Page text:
Phototaxis allows archaea to adjust flagellar motion in response to light. In the photophobic response of Natronobacterium pharaonis, light-activated sensory rhodopsin II causes conformational changes in the transducer II protein (pHtrII), initiating the two-component signaling system analogous to bacterial chemotaxis. pHtrII's cytoplasmic domain (pHtrII-cyt) is homologous to the cytoplasmic domains of eubacterial chemotaxis receptors. Chemotaxis receptors require dimerization for activity and are in vivo-organized in large clusters. In this study we investigated the oligomerization and aggregation states of pHtrII-cyt by using chemical cross-linking, analytical gel-filtration chromatography, and small-angle neutron scattering. We show that pHtrII-cyt is monomeric in dilute buffers, but forms dimers in 4 M KCI, the physiological salt concentration for halophilic archaea. At high ammonium sulfate concentration, the protein forms higher-order aggregates. The monomeric protein has a rod-like shape, 202 Å in length and 14.4 Å in diameter; upon dimerization the length increases to 248 Å and the diameter to 18.2 Å. These results suggest that under high salt concentration the shape and oligomerization state of pHtrII-cyt are comparable to those of chemotaxis receptors.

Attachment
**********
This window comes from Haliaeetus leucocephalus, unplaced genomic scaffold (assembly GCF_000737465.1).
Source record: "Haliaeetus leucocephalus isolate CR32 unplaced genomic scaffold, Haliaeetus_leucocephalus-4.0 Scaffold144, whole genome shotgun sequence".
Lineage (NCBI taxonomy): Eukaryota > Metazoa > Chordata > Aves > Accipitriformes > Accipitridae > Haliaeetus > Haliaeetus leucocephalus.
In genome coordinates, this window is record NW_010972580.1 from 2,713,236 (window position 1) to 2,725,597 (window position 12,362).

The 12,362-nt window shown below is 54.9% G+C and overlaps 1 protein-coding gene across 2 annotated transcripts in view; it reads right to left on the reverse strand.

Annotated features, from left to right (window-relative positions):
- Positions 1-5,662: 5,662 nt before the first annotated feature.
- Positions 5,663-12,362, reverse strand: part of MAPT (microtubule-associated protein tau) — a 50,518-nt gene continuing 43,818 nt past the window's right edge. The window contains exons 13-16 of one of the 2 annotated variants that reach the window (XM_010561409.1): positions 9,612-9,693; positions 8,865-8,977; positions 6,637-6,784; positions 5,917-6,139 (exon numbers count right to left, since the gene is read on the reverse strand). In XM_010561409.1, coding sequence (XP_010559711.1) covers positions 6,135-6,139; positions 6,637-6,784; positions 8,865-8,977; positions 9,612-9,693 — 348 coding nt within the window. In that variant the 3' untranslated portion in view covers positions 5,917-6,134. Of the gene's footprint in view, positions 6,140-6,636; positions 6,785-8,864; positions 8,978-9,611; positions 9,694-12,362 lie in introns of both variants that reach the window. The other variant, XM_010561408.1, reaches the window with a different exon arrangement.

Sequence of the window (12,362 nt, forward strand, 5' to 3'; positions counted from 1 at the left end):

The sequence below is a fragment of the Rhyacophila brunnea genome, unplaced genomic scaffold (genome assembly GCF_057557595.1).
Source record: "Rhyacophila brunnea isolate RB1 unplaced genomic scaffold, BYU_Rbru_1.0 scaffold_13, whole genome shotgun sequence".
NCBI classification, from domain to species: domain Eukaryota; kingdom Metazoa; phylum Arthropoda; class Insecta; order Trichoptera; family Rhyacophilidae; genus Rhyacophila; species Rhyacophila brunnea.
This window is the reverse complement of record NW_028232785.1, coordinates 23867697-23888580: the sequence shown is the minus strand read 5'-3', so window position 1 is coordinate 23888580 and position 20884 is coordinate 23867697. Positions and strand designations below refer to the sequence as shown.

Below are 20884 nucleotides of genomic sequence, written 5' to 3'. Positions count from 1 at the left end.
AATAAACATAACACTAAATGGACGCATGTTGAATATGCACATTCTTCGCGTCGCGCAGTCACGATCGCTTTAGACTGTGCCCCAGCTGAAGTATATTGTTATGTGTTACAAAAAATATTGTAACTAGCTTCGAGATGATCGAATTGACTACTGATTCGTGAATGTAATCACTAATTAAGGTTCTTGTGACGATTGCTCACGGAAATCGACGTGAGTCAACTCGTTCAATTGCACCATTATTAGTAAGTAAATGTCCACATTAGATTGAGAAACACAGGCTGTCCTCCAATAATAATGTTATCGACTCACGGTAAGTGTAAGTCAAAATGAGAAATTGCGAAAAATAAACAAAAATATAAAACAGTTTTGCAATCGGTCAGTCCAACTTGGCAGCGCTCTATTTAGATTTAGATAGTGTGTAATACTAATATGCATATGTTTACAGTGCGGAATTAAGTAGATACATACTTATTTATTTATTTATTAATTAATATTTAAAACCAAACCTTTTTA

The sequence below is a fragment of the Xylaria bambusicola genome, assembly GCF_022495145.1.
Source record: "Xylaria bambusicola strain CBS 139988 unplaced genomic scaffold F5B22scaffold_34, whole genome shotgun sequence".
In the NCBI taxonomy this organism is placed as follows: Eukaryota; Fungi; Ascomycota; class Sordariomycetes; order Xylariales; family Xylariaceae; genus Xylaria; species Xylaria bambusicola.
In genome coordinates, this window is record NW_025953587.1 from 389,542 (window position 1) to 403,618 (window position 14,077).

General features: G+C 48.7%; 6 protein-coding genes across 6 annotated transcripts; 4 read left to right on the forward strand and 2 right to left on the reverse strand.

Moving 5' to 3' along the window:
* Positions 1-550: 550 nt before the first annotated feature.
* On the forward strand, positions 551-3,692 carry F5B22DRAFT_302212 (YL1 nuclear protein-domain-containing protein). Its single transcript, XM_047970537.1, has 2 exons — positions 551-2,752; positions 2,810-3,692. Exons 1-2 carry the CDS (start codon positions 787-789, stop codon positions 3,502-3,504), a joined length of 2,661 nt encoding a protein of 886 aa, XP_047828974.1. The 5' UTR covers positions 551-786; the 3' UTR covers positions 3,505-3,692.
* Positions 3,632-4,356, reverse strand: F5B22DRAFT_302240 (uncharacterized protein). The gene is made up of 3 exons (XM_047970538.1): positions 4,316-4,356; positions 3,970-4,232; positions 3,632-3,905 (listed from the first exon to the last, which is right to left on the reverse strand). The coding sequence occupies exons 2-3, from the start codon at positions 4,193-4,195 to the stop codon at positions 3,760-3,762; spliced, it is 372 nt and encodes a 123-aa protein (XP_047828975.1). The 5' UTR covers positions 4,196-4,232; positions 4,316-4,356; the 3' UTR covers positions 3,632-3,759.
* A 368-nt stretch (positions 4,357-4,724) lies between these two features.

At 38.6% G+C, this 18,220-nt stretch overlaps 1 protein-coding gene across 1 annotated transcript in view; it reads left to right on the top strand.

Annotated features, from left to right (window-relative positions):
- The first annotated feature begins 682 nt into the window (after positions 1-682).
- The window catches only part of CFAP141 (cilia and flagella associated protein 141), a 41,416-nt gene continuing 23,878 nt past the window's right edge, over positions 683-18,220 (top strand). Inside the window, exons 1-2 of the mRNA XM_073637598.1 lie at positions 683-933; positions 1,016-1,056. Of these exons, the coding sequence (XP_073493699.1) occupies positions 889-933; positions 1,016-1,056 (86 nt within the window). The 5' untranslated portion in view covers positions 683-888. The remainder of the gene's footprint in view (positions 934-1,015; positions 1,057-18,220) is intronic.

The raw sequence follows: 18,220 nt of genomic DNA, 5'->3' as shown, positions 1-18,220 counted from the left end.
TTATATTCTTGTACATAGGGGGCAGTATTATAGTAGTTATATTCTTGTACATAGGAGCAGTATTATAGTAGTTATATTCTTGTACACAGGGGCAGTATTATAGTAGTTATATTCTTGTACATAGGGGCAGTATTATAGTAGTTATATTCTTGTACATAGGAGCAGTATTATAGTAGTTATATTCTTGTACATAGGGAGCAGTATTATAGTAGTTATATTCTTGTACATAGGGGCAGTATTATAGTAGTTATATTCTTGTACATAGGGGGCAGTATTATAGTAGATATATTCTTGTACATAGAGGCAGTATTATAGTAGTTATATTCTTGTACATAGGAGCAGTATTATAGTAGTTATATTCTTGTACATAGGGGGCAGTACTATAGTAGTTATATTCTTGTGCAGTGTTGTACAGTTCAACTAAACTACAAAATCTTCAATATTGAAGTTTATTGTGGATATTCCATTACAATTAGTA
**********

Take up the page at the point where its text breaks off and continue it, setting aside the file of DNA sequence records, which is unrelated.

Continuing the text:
|Original language||English (US)|
|Number of pages||6|
|Journal||Proceedings of the National Academy of Sciences of the United States of America|
|State||Published - Oct 17 2006|
- Small-angle neutron scattering
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